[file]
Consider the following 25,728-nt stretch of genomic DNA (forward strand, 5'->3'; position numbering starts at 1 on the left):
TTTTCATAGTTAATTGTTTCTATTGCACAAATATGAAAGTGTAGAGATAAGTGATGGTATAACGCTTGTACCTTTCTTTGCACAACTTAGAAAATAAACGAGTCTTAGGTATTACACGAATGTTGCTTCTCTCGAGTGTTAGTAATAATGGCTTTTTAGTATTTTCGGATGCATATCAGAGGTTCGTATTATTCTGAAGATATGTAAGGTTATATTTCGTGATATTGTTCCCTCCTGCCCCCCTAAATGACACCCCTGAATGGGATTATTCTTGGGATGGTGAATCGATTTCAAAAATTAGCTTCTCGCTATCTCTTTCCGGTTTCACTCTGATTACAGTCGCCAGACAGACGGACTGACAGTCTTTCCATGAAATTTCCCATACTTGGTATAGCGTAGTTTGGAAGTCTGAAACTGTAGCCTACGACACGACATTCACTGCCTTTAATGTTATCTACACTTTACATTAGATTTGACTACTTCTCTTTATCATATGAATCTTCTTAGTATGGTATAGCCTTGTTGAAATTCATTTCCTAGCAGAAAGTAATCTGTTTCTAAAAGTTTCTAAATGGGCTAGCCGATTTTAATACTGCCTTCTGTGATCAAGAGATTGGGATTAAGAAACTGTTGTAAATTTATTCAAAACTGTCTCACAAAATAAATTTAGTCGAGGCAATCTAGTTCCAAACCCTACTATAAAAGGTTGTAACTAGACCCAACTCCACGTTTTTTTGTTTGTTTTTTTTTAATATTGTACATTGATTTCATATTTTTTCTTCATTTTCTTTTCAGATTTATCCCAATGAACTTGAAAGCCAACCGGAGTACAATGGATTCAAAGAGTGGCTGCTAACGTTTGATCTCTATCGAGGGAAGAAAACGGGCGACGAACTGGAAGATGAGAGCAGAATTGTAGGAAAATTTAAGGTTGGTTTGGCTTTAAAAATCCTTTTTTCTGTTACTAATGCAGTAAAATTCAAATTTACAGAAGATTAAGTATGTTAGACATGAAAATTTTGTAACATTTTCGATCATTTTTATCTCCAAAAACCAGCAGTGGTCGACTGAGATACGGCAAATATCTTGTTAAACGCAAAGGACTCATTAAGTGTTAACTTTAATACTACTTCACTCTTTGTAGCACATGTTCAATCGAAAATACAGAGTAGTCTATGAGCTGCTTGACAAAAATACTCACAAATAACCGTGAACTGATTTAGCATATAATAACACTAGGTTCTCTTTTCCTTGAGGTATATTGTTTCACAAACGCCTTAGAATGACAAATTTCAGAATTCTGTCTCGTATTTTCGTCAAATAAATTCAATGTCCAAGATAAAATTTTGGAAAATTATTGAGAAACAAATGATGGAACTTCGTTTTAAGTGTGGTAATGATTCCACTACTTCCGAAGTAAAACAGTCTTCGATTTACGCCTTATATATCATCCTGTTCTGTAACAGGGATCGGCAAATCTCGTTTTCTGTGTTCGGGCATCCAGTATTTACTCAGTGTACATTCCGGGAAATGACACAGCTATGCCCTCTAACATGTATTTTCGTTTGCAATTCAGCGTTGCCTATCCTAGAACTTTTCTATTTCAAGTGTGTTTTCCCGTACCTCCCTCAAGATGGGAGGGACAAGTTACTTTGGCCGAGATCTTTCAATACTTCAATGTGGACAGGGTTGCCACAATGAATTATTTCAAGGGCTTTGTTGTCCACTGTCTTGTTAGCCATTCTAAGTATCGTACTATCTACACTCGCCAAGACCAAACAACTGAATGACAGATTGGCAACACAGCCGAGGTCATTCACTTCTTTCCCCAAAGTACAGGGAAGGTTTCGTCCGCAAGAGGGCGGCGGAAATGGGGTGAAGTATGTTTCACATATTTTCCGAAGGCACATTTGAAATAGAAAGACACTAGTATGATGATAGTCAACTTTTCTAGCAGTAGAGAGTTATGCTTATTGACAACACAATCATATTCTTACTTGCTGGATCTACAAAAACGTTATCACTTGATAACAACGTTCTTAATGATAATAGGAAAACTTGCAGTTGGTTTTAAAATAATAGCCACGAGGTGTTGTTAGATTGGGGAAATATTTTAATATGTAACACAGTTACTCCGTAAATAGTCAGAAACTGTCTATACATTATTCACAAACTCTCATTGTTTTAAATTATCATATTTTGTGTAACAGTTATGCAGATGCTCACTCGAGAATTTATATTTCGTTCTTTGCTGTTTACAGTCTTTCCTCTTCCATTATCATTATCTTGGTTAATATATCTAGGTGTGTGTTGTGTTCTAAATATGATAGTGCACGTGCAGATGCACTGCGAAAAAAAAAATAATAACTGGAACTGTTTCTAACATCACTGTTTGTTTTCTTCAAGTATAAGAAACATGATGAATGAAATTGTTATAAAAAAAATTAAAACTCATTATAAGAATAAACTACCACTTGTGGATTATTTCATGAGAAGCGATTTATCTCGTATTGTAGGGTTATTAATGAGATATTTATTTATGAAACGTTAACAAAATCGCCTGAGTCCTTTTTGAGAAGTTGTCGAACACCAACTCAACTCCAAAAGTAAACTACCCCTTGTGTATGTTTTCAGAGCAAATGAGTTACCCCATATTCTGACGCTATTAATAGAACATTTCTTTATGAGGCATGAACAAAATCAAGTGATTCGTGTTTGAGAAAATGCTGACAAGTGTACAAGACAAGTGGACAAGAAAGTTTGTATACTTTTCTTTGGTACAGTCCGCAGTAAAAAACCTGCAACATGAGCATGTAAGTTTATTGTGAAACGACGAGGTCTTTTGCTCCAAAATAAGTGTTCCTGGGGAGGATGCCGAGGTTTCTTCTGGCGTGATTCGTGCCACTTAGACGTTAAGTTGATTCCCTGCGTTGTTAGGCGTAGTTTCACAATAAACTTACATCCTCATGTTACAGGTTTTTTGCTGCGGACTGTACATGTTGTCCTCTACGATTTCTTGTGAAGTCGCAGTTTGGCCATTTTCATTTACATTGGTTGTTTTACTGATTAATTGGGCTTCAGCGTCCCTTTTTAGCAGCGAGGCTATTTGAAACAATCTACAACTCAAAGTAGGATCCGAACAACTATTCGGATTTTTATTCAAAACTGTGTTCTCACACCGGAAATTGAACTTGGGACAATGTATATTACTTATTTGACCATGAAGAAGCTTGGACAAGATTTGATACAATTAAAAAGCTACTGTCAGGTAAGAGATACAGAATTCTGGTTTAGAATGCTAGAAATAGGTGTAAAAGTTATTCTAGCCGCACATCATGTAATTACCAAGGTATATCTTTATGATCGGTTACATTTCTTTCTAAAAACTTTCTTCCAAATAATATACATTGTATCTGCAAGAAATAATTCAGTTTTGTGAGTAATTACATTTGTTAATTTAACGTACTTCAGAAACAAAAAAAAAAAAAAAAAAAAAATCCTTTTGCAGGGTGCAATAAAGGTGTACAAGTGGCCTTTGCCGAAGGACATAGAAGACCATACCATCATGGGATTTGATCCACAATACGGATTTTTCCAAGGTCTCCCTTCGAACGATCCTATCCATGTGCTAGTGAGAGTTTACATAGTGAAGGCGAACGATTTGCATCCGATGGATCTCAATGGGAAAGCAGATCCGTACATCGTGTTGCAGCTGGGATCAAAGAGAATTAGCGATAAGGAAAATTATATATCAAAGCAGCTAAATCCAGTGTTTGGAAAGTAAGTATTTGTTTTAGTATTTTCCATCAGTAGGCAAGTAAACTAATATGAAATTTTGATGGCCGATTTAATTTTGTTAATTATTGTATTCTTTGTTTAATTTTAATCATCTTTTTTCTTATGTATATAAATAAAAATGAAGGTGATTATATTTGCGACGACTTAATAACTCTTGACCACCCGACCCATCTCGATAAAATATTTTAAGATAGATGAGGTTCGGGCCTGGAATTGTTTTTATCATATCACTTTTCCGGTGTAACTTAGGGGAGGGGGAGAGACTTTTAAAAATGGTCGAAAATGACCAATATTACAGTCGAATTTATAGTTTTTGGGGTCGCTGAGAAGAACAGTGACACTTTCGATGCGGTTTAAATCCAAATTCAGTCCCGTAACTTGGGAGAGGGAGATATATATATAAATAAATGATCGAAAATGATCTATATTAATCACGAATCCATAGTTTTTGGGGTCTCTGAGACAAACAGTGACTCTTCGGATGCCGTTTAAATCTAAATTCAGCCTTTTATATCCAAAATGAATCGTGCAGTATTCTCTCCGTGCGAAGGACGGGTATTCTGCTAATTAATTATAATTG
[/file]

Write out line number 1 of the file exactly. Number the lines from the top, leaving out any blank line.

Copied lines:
Consider the following 25,728-nt stretch of genomic DNA (forward strand, 5'->3'; position numbering starts at 1 on the left):